Researchers at LanzaTech, a synthetic biology company in Illinois, have developed the bacterium Clostridium autoethanogenum to ferment carbon monoxide and carbon dioxide into everyday chemicals such as acetone and isopropanol, which are used in disinfectants and medical alcohols, and are the basis for acrylic glass and polypropylene plastics. .
This process uses CO and CO2 to create a beneficial by-product that makes it carbon negative, meaning it can reduce the amount of carbon dioxide vented into the atmosphere, which contributes to warming and therefore climate change.
Traditionally, acetone and isopropanol (aka isopropyl alcohol) are resource-intensive by-products that require a lot of fossil fuels to produce. Acetone is obtained from the raw materials of benzene and propylene. According to scientists, the combined global market for these large industries is more than $10 billion.
Researchers have found a cleaner way to produce these chemicals, which could help rid the atmosphere of carbon dioxide. During fermentation, the yeast “eats” the sugar and produces ethanol. In this similar process, the bacterium was engineered to feed on CO and CO2 and produce these chemicals. In its pre-engineered natural form, it creates ethanol. Using synthetic biology, the bacterium can now produce acetone.
“Our motivation was to find an abundance of feedstock,” said Michael Koepke, author of the article and director of synthetic biology at LanzaTech.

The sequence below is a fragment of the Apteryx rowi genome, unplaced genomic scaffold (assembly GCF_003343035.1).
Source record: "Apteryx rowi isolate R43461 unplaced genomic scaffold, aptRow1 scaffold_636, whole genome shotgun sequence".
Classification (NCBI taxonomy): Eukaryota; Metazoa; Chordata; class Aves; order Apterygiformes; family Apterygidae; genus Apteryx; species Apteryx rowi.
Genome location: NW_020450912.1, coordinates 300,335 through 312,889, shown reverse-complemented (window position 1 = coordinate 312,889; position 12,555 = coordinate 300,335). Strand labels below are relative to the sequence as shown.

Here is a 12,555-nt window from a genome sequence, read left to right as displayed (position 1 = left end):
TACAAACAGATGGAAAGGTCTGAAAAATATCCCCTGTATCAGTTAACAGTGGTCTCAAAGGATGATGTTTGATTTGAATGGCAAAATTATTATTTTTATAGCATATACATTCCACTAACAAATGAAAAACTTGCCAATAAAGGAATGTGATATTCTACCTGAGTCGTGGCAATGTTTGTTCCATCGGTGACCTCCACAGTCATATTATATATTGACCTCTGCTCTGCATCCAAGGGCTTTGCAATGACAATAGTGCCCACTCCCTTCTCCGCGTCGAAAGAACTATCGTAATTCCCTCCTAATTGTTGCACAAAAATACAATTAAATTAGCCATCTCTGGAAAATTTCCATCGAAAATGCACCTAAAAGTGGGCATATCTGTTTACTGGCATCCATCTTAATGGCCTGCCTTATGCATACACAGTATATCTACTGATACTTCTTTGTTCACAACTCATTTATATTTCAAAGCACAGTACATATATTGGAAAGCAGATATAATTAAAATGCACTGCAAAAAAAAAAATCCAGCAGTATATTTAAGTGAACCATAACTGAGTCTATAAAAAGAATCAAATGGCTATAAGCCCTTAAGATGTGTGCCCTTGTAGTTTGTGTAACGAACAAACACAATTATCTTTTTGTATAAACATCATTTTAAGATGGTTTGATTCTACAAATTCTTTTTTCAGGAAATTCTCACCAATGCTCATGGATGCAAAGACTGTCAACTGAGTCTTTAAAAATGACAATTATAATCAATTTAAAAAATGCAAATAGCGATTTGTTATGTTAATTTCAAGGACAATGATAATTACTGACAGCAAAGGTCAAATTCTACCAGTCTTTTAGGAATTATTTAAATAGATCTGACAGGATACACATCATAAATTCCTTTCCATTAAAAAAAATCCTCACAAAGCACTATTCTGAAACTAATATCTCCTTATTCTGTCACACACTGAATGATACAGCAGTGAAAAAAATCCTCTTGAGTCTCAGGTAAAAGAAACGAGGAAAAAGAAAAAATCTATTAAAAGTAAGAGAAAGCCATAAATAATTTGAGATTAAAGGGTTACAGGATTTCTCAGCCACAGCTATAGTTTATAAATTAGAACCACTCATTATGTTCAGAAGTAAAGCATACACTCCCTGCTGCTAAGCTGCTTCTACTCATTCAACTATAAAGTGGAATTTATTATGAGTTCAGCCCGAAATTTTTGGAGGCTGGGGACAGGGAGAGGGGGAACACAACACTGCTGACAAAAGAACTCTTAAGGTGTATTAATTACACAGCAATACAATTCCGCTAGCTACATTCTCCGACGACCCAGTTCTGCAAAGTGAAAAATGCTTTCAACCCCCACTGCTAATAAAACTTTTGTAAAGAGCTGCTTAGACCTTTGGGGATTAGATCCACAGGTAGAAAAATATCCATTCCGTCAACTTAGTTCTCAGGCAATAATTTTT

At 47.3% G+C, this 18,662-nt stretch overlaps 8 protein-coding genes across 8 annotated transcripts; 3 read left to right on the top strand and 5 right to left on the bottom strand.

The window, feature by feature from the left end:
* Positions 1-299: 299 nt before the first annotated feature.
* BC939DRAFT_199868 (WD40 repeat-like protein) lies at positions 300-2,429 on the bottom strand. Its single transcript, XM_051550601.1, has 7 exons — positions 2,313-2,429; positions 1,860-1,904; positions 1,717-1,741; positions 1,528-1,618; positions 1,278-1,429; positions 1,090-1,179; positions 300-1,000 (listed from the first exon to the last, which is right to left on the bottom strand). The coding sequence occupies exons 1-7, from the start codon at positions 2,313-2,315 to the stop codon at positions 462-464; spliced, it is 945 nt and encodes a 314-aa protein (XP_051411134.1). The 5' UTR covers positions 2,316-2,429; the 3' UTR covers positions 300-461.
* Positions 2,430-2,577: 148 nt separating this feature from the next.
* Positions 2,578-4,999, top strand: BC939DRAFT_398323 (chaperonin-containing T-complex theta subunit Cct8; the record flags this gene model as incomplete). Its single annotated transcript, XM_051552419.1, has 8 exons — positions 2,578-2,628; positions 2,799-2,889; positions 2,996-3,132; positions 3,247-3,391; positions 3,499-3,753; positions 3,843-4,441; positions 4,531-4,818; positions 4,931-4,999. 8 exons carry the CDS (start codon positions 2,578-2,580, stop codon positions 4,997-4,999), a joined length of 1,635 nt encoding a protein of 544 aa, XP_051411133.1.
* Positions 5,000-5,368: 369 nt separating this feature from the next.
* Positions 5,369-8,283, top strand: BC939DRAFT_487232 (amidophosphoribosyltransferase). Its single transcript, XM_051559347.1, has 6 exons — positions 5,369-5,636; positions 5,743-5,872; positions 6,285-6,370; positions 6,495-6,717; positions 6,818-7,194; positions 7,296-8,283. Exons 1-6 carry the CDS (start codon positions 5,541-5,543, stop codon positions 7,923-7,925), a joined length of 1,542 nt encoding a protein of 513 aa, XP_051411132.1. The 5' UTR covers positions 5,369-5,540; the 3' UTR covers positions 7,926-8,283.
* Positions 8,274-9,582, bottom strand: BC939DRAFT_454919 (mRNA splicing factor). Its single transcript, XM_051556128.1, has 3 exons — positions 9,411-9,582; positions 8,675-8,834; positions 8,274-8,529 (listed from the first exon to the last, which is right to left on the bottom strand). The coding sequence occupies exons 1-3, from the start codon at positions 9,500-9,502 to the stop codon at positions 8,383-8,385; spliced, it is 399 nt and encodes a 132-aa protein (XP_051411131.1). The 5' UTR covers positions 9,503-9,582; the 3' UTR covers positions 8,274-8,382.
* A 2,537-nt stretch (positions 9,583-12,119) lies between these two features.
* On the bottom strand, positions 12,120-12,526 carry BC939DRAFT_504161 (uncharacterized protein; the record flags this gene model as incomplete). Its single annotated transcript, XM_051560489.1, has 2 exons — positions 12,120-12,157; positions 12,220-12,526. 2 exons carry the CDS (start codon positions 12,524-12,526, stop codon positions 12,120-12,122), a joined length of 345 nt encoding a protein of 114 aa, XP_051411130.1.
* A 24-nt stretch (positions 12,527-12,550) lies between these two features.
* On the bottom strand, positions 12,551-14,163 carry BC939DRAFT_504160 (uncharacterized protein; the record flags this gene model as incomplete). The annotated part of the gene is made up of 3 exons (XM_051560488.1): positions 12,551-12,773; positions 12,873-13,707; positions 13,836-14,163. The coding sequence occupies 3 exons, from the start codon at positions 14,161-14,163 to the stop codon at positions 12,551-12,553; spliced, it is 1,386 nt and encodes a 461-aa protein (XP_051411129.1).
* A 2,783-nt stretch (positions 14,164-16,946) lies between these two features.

According to Koepke, traditional production methods emit large amounts of CO2 into the atmosphere. A typical car emits almost 9 kg of CO2 per gallon of gasoline, which means that one car can emit about 4.6 metric tons per year. Given that acetone and isopropyl alcohol are two of the most commonly used chemicals in everyday products, the amount of carbon dioxide added to or removed from the environment is staggering, scientists say.
Acetone and isopropyl alcohol – according to the researchers – this is just the beginning.
“What’s interesting is that we think these same tools can be used to adapt a wide variety of commercial chemicals to this carbon-negative manufacturing approach,” said co-author Michael Jewett, professor of chemical and biological engineering at Northwestern university.
The traditional processes for creating acetone and isopropyl alcohol from raw materials have been perfected for decades, so they are optimized for the market – unlike the new process.
The next step will be to expand the process further to make it a mainstream industrial tool.
Koepke also expressed hope that scientists will continue to study other bacteria as channels for the fermentation of CO and CO2 into valuable products – in addition to ethanol, acetone and isopropyl alcohol.